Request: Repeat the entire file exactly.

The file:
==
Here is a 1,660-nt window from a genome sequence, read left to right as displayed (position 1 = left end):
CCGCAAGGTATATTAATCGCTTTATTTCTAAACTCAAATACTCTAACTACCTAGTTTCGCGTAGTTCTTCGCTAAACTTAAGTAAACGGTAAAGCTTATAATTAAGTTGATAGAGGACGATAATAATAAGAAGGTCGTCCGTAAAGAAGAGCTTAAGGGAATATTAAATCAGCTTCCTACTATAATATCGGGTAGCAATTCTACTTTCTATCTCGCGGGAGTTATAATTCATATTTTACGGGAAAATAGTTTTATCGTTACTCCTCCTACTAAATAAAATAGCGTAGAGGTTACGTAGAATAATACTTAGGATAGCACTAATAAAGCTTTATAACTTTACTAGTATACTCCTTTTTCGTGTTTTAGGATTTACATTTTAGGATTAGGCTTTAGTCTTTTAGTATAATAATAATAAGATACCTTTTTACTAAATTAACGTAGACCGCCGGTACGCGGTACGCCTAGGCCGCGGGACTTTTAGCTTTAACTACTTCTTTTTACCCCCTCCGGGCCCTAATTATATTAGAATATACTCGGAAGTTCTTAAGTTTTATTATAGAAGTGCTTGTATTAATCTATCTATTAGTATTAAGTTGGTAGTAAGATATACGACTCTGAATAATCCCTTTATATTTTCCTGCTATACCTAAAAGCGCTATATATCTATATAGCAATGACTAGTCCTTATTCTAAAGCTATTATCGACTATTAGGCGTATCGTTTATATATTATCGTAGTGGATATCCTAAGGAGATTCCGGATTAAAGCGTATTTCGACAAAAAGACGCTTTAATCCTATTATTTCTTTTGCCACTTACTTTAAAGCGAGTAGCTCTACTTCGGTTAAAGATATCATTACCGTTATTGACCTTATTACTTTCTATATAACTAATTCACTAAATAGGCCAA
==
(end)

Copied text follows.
Here is a 1,660-nt window from a genome sequence, read left to right as displayed (position 1 = left end):
CCGCAAGGTATATTAATCGCTTTATTTCTAAACTCAAATACTCTAACTACCTAGTTTCGCGTAGTTCTTCGCTAAACTTAAGTAAACGGTAAAGCTTATAATTAAGTTGATAGAGGACGATAATAATAAGAAGGTCGTCCGTAAAGAAGAGCTTAAGGGAATATTAAATCAGCTTCCTACTATAATATCGGGTAGCAATTCTACTTTCTATCTCGCGGGAGTTATAATTCATATTTTACGGGAAAATAGTTTTATCGTTACTCCTCCTACTAAATAAAATAGCGTAGAGGTTACGTAGAATAATACTTAGGATAGCACTAATAAAGCTTTATAACTTTACTAGTATACTCCTTTTTCGTGTTTTAGGATTTACATTTTAGGATTAGGCTTTAGTCTTTTAGTATAATAATAATAAGATACCTTTTTACTAAATTAACGTAGACCGCCGGTACGCGGTACGCCTAGGCCGCGGGACTTTTAGCTTTAACTACTTCTTTTTACCCCCTCCGGGCCCTAATTATATTAGAATATACTCGGAAGTTCTTAAGTTTTATTATAGAAGTGCTTGTATTAATCTATCTATTAGTATTAAGTTGGTAGTAAGATATACGACTCTGAATAATCCCTTTATATTTTCCTGCTATACCTAAAAGCGCTATATATCTATATAGCAATGACTAGTCCTTATTCTAAAGCTATTATCGACTATTAGGCGTATCGTTTATATATTATCGTAGTGGATATCCTAAGGAGATTCCGGATTAAAGCGTATTTCGACAAAAAGACGCTTTAATCCTATTATTTCTTTTGCCACTTACTTTAAAGCGAGTAGCTCTACTTCGGTTAAAGATATCATTACCGTTATTGACCTTATTACTTTCTATATAACTAATTCACTAAATAGGCCAA